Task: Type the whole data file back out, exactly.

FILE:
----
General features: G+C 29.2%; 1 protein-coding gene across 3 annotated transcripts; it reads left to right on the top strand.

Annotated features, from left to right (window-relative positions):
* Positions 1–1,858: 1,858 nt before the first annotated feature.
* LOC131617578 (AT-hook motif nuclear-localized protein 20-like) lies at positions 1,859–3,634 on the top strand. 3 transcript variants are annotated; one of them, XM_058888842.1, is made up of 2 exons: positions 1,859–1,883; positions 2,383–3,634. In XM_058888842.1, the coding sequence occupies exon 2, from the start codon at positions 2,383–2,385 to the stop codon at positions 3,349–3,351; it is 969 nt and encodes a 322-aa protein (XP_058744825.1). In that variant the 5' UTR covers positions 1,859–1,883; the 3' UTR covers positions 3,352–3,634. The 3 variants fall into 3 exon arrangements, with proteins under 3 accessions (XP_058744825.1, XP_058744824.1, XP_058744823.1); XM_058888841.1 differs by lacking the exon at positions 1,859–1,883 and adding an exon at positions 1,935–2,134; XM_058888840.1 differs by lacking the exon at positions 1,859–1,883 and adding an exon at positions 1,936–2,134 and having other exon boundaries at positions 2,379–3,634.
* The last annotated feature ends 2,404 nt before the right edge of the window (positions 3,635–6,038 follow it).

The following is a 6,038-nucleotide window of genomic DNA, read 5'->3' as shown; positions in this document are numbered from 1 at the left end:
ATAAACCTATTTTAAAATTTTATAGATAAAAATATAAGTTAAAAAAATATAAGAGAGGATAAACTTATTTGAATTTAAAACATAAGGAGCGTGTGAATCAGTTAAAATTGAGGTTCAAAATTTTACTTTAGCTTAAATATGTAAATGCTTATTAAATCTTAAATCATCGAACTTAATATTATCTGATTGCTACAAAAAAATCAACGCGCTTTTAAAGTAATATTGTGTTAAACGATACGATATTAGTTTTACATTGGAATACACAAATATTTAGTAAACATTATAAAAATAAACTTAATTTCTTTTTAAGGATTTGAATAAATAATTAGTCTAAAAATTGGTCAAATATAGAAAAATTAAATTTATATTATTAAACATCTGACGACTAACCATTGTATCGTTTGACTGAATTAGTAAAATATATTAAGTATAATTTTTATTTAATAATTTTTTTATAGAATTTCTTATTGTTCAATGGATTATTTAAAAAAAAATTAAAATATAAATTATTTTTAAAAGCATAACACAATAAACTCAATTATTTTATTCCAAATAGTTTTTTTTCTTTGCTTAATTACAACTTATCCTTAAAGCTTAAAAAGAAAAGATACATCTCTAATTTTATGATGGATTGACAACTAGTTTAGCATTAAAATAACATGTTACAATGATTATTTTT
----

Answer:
General features: G+C 29.2%; 1 protein-coding gene across 3 annotated transcripts; it reads left to right on the top strand.

Annotated features, from left to right (window-relative positions):
* Positions 1–1,858: 1,858 nt before the first annotated feature.
* LOC131617578 (AT-hook motif nuclear-localized protein 20-like) lies at positions 1,859–3,634 on the top strand. 3 transcript variants are annotated; one of them, XM_058888842.1, is made up of 2 exons: positions 1,859–1,883; positions 2,383–3,634. In XM_058888842.1, the coding sequence occupies exon 2, from the start codon at positions 2,383–2,385 to the stop codon at positions 3,349–3,351; it is 969 nt and encodes a 322-aa protein (XP_058744825.1). In that variant the 5' UTR covers positions 1,859–1,883; the 3' UTR covers positions 3,352–3,634. The 3 variants fall into 3 exon arrangements, with proteins under 3 accessions (XP_058744825.1, XP_058744824.1, XP_058744823.1); XM_058888841.1 differs by lacking the exon at positions 1,859–1,883 and adding an exon at positions 1,935–2,134; XM_058888840.1 differs by lacking the exon at positions 1,859–1,883 and adding an exon at positions 1,936–2,134 and having other exon boundaries at positions 2,379–3,634.
* The last annotated feature ends 2,404 nt before the right edge of the window (positions 3,635–6,038 follow it).

The following is a 6,038-nucleotide window of genomic DNA, read 5'->3' as shown; positions in this document are numbered from 1 at the left end:
ATAAACCTATTTTAAAATTTTATAGATAAAAATATAAGTTAAAAAAATATAAGAGAGGATAAACTTATTTGAATTTAAAACATAAGGAGCGTGTGAATCAGTTAAAATTGAGGTTCAAAATTTTACTTTAGCTTAAATATGTAAATGCTTATTAAATCTTAAATCATCGAACTTAATATTATCTGATTGCTACAAAAAAATCAACGCGCTTTTAAAGTAATATTGTGTTAAACGATACGATATTAGTTTTACATTGGAATACACAAATATTTAGTAAACATTATAAAAATAAACTTAATTTCTTTTTAAGGATTTGAATAAATAATTAGTCTAAAAATTGGTCAAATATAGAAAAATTAAATTTATATTATTAAACATCTGACGACTAACCATTGTATCGTTTGACTGAATTAGTAAAATATATTAAGTATAATTTTTATTTAATAATTTTTTTATAGAATTTCTTATTGTTCAATGGATTATTTAAAAAAAAATTAAAATATAAATTATTTTTAAAAGCATAACACAATAAACTCAATTATTTTATTCCAAATAGTTTTTTTTCTTTGCTTAATTACAACTTATCCTTAAAGCTTAAAAAGAAAAGATACATCTCTAATTTTATGATGGATTGACAACTAGTTTAGCATTAAAATAACATGTTACAATGATTATTTTT